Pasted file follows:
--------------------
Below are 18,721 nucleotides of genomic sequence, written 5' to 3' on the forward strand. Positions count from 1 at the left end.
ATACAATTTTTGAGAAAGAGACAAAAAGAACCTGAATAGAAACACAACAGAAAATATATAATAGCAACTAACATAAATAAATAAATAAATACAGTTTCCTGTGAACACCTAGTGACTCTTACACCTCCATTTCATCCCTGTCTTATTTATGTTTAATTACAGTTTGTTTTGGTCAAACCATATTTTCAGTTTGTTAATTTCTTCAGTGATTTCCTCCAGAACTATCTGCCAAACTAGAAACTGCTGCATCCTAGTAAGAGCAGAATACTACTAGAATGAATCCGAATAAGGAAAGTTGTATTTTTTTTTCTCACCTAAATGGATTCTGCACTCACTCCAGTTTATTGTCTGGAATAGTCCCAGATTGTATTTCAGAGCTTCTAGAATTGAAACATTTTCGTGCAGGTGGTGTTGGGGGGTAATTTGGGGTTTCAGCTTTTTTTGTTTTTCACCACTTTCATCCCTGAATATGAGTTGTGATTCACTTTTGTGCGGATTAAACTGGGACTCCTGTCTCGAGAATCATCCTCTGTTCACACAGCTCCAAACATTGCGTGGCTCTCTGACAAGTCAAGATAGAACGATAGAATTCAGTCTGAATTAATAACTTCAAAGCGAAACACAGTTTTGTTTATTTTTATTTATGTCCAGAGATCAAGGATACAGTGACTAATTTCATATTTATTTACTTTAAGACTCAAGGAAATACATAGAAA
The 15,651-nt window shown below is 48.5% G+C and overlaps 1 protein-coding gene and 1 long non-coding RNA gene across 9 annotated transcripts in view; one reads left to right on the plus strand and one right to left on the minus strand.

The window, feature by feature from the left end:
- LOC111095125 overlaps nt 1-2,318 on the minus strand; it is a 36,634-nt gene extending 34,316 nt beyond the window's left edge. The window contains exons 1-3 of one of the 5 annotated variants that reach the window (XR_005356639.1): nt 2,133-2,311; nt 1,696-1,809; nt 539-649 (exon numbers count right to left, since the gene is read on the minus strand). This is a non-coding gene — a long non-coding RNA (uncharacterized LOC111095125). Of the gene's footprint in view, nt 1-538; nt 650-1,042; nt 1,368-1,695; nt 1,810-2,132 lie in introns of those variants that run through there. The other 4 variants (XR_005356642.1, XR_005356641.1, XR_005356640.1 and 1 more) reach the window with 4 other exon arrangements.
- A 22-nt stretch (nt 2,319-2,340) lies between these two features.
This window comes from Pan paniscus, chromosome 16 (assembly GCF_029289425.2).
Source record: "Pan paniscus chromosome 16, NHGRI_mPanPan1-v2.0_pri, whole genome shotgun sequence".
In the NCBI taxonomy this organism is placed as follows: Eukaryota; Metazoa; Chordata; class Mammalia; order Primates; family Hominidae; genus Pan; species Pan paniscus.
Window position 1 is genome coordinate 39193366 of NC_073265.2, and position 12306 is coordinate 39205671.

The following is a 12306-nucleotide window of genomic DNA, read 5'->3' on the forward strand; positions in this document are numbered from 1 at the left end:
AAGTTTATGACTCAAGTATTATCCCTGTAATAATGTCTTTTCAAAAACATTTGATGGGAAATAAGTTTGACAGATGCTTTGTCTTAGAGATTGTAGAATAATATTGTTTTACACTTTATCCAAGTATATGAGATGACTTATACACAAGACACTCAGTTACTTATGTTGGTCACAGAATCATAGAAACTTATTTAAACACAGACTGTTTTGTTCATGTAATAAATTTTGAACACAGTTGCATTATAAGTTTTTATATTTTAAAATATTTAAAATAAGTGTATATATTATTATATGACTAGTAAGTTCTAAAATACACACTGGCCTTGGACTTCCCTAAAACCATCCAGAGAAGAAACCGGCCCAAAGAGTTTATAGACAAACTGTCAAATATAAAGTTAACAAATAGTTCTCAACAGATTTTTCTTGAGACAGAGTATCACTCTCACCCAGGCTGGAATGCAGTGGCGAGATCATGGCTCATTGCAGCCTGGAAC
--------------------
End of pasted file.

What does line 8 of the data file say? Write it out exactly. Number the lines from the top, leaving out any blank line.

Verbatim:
Source record: "Pan paniscus chromosome 16, NHGRI_mPanPan1-v2.0_pri, whole genome shotgun sequence".